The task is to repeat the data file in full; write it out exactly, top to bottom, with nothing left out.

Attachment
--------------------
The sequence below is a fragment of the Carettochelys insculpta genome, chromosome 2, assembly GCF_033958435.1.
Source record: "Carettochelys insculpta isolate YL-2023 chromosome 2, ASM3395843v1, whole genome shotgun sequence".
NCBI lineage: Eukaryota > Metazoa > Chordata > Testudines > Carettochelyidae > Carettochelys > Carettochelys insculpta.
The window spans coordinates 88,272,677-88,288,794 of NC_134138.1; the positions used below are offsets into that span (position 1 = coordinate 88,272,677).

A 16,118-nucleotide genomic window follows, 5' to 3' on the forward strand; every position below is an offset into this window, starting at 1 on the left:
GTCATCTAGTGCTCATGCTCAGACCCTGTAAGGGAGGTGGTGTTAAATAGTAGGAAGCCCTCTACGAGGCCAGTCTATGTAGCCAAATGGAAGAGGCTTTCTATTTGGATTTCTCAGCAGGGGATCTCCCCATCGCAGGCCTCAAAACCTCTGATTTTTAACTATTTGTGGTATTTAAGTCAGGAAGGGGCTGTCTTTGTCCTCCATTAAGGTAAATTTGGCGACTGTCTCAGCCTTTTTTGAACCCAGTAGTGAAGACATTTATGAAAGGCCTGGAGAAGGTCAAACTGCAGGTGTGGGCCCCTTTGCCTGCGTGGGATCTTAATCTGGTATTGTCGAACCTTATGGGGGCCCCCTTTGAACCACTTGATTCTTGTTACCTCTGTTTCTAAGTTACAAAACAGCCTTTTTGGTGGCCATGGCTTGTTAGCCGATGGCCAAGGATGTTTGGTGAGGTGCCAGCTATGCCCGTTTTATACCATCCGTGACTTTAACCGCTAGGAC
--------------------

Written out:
The sequence below is a fragment of the Carettochelys insculpta genome, chromosome 2, assembly GCF_033958435.1.
Source record: "Carettochelys insculpta isolate YL-2023 chromosome 2, ASM3395843v1, whole genome shotgun sequence".
NCBI lineage: Eukaryota > Metazoa > Chordata > Testudines > Carettochelyidae > Carettochelys > Carettochelys insculpta.
The window spans coordinates 88,272,677-88,288,794 of NC_134138.1; the positions used below are offsets into that span (position 1 = coordinate 88,272,677).

A 16,118-nucleotide genomic window follows, 5' to 3' on the forward strand; every position below is an offset into this window, starting at 1 on the left:
GTCATCTAGTGCTCATGCTCAGACCCTGTAAGGGAGGTGGTGTTAAATAGTAGGAAGCCCTCTACGAGGCCAGTCTATGTAGCCAAATGGAAGAGGCTTTCTATTTGGATTTCTCAGCAGGGGATCTCCCCATCGCAGGCCTCAAAACCTCTGATTTTTAACTATTTGTGGTATTTAAGTCAGGAAGGGGCTGTCTTTGTCCTCCATTAAGGTAAATTTGGCGACTGTCTCAGCCTTTTTTGAACCCAGTAGTGAAGACATTTATGAAAGGCCTGGAGAAGGTCAAACTGCAGGTGTGGGCCCCTTTGCCTGCGTGGGATCTTAATCTGGTATTGTCGAACCTTATGGGGGCCCCCTTTGAACCACTTGATTCTTGTTACCTCTGTTTCTAAGTTACAAAACAGCCTTTTTGGTGGCCATGGCTTGTTAGCCGATGGCCAAGGATGTTTGGTGAGGTGCCAGCTATGCCCGTTTTATACCATCCGTGACTTTAACCGCTAGGAC